First trial of the Special Criminal Court in Central Africa postponed

The first trial in the Central African Republic of the Special Criminal Court (CPS), made up of national and international judges responsible for judging war crimes, which was supposed to open on Tuesday in Bangui, has been postponed to April 25, due to the absence of defense lawyers.
The PSC was scheduled to begin trial on Tuesday of three members of one of the most powerful armed groups that have terrorized the population for years, the 3Rs (Return, Reclamation, and Rehabilitation), Issa Sallet Adoum, Ousman Yaouba, and Tahir Mahamat for alleged war crimes and crimes against humanity.
The three men are accused of the May 2019 massacre of 46 civilians in villages in the northwest of the country. As soon as the trial opened, Aimé-Pascal Delimo, president of the CPS trial chamber, noted the “absence” of the defense lawyers. “We are suspending the hearing for a postponement on April 25,” he said.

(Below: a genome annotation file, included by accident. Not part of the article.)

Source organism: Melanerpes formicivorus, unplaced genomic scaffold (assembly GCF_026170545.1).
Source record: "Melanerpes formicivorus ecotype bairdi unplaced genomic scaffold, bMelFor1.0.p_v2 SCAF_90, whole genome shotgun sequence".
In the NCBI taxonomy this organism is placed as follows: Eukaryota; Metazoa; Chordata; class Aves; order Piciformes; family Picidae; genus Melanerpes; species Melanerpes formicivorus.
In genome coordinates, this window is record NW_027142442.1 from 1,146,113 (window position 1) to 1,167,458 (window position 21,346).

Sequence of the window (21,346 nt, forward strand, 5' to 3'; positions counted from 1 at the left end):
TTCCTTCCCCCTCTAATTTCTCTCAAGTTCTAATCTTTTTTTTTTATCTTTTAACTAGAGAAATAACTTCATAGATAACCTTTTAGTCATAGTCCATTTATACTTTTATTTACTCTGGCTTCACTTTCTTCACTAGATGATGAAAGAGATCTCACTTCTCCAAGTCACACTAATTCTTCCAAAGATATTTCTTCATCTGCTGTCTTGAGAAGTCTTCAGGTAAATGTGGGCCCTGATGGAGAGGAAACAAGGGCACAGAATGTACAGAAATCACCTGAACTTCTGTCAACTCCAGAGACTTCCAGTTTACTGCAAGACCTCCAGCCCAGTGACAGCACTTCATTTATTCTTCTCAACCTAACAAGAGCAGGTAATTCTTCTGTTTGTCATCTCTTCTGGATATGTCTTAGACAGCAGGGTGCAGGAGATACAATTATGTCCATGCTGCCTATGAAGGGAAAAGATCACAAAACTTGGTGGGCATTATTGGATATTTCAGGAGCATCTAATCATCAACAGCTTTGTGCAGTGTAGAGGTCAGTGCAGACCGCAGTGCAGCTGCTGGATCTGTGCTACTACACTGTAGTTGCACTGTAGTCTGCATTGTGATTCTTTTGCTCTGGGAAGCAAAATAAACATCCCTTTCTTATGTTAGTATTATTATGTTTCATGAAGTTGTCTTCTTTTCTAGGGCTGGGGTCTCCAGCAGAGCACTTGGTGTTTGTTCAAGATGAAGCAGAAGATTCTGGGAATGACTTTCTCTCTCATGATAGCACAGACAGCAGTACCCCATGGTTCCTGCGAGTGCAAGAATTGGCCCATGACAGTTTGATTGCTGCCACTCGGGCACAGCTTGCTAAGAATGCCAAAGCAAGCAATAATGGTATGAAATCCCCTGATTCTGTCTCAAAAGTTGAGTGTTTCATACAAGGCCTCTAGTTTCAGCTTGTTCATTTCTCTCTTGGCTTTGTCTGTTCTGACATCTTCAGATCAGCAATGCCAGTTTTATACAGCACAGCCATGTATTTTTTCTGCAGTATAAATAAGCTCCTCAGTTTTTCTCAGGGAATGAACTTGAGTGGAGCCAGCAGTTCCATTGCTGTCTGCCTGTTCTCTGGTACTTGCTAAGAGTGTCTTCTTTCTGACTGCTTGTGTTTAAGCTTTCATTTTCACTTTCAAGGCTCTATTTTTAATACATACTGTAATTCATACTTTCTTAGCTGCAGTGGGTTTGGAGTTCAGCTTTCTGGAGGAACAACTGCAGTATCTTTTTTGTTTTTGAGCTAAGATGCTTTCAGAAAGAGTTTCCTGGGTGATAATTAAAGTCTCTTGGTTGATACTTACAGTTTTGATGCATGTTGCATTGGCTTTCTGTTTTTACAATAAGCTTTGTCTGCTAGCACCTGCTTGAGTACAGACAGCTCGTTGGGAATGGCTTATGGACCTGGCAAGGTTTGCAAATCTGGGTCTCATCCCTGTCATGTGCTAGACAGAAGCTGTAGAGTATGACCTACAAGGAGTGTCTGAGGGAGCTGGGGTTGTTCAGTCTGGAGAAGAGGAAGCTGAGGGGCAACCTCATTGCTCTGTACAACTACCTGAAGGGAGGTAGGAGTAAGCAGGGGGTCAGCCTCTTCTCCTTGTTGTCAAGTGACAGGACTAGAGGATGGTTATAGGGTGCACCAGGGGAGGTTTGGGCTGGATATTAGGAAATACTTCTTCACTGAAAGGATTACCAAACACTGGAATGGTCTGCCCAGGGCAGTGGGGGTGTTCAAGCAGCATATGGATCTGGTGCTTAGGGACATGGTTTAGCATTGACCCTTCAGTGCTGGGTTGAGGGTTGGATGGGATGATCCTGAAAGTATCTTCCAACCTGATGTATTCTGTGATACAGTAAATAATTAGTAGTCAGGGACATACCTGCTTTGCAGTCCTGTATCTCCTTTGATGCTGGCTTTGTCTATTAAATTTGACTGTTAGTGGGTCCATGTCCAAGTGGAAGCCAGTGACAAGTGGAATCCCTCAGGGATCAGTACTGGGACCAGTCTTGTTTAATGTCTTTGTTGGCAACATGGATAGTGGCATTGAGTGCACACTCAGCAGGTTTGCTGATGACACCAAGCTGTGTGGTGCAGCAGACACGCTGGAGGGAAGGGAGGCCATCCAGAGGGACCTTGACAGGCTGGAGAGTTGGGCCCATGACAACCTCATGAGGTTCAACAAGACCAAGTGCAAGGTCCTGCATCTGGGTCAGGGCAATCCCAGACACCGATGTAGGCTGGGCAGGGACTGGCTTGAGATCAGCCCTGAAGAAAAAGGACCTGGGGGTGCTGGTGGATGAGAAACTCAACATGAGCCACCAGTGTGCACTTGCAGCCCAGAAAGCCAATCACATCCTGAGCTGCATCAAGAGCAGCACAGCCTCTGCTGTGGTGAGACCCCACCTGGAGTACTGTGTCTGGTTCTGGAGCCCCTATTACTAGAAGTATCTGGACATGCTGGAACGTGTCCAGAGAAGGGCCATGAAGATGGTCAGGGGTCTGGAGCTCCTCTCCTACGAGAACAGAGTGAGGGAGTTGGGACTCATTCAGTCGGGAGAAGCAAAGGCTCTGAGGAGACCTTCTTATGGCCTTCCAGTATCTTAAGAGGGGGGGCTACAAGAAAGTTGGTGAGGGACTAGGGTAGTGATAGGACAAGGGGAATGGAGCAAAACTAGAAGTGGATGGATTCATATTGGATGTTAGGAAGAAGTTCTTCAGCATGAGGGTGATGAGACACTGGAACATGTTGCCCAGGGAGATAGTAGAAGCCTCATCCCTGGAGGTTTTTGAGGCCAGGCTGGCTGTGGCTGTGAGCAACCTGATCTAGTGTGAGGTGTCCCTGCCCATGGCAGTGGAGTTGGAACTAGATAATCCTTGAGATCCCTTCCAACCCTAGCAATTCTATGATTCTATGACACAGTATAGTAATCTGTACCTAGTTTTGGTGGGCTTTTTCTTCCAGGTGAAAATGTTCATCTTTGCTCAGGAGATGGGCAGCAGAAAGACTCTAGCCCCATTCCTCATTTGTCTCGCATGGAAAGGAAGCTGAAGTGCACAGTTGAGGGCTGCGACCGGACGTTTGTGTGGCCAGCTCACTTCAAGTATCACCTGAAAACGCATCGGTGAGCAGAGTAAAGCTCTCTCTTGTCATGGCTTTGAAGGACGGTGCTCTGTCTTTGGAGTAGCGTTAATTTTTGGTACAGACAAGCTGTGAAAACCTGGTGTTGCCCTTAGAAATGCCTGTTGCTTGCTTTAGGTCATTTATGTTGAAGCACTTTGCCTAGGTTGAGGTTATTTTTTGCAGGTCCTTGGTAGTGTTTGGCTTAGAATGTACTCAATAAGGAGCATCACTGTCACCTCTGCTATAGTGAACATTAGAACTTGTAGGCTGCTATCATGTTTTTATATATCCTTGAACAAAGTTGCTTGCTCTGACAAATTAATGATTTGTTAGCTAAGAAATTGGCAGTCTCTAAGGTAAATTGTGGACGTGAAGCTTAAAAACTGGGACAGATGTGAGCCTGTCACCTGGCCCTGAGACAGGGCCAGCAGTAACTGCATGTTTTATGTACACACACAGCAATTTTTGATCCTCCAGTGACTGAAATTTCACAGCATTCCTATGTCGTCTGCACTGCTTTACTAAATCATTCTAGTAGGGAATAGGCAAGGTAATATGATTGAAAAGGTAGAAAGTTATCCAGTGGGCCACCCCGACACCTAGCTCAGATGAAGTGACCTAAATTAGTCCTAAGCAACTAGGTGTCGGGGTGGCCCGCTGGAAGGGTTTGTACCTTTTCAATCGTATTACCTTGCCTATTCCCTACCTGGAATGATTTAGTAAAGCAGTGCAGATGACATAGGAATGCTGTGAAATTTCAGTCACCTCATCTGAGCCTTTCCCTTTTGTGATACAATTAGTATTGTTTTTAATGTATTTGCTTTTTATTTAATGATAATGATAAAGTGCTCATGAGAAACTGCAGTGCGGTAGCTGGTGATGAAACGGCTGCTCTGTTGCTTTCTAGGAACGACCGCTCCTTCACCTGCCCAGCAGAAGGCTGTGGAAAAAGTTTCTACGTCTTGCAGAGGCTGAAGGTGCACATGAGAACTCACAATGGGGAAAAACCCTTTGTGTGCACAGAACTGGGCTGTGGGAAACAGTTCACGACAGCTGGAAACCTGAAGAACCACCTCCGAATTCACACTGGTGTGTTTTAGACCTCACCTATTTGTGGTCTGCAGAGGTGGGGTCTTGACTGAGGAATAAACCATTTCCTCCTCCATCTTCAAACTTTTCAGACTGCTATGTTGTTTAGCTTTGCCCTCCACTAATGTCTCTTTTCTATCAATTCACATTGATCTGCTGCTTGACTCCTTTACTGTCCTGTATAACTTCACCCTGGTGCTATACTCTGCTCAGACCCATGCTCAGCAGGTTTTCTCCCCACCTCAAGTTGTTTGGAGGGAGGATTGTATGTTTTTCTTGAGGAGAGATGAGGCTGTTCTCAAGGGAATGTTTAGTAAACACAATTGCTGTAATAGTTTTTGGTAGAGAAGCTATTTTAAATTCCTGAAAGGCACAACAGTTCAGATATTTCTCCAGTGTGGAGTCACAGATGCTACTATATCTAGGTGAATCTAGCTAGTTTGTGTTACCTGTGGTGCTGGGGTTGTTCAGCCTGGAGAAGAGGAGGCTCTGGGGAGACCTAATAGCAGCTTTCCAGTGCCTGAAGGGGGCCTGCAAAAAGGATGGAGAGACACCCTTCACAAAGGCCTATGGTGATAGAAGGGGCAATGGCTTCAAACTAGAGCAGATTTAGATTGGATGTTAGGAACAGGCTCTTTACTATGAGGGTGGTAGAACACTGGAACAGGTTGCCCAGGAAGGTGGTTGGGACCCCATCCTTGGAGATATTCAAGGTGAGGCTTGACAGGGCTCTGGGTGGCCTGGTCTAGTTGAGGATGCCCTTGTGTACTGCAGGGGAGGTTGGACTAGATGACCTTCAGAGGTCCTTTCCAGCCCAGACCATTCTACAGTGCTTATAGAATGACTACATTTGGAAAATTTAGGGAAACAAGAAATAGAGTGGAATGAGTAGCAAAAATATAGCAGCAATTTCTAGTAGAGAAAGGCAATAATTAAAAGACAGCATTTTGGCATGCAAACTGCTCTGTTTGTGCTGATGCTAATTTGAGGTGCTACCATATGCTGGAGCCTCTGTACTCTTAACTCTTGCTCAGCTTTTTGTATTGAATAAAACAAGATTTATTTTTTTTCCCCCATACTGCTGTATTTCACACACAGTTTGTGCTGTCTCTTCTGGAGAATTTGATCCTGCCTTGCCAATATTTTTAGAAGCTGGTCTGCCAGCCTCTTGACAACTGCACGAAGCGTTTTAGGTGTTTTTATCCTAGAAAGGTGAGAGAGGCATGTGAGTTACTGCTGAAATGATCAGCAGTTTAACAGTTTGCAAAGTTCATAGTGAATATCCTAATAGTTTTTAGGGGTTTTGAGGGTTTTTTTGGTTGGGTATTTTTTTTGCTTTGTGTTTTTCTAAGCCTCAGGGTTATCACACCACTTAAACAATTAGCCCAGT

“This false start shows that the functioning of the PSC remains difficult despite the support of international donors,” said Enrica Picco, director of the Central Africa Project of the International Crisis Group (ICG) think tank.
Created in 2015 by the government with UN sponsorship, but whose work was only launched in October 2018 with the first investigations, the PSC is composed of national and international judges and prosecutors from France, Togo, and the DRC, among others. It is responsible for judging war crimes and crimes against humanity committed since 2003 in the Central African Republic.

About Geraldine Boechat 2065 Articles
Senior Editor for Medafrica Times and former journalist for Swiss National Television. former NGO team leader in Burundi and Somalia